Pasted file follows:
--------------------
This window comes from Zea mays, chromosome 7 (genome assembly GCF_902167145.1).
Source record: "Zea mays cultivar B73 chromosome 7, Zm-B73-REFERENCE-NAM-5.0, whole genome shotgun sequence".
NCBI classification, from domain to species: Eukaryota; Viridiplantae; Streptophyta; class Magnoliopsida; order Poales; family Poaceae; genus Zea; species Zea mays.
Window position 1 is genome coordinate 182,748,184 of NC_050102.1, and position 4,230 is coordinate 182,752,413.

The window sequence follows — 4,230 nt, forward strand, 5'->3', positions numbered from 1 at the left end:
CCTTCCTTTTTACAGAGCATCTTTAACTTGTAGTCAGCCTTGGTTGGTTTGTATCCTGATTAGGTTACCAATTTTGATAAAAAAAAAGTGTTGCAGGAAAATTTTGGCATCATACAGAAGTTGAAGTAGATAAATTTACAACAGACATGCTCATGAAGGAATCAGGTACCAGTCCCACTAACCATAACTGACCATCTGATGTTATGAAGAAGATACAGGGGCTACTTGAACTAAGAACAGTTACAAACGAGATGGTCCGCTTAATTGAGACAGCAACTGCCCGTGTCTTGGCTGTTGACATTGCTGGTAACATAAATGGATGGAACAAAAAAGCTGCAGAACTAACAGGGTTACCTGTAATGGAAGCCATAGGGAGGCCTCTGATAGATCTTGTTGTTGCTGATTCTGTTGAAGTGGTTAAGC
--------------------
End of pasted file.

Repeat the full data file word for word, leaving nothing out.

This window comes from Zea mays, chromosome 7 (genome assembly GCF_902167145.1).
Source record: "Zea mays cultivar B73 chromosome 7, Zm-B73-REFERENCE-NAM-5.0, whole genome shotgun sequence".
NCBI classification, from domain to species: Eukaryota; Viridiplantae; Streptophyta; class Magnoliopsida; order Poales; family Poaceae; genus Zea; species Zea mays.
Window position 1 is genome coordinate 182,748,184 of NC_050102.1, and position 4,230 is coordinate 182,752,413.

The window sequence follows — 4,230 nt, forward strand, 5'->3', positions numbered from 1 at the left end:
CCTTCCTTTTTACAGAGCATCTTTAACTTGTAGTCAGCCTTGGTTGGTTTGTATCCTGATTAGGTTACCAATTTTGATAAAAAAAAAGTGTTGCAGGAAAATTTTGGCATCATACAGAAGTTGAAGTAGATAAATTTACAACAGACATGCTCATGAAGGAATCAGGTACCAGTCCCACTAACCATAACTGACCATCTGATGTTATGAAGAAGATACAGGGGCTACTTGAACTAAGAACAGTTACAAACGAGATGGTCCGCTTAATTGAGACAGCAACTGCCCGTGTCTTGGCTGTTGACATTGCTGGTAACATAAATGGATGGAACAAAAAAGCTGCAGAACTAACAGGGTTACCTGTAATGGAAGCCATAGGGAGGCCTCTGATAGATCTTGTTGTTGCTGATTCTGTTGAAGTGGTTAAGC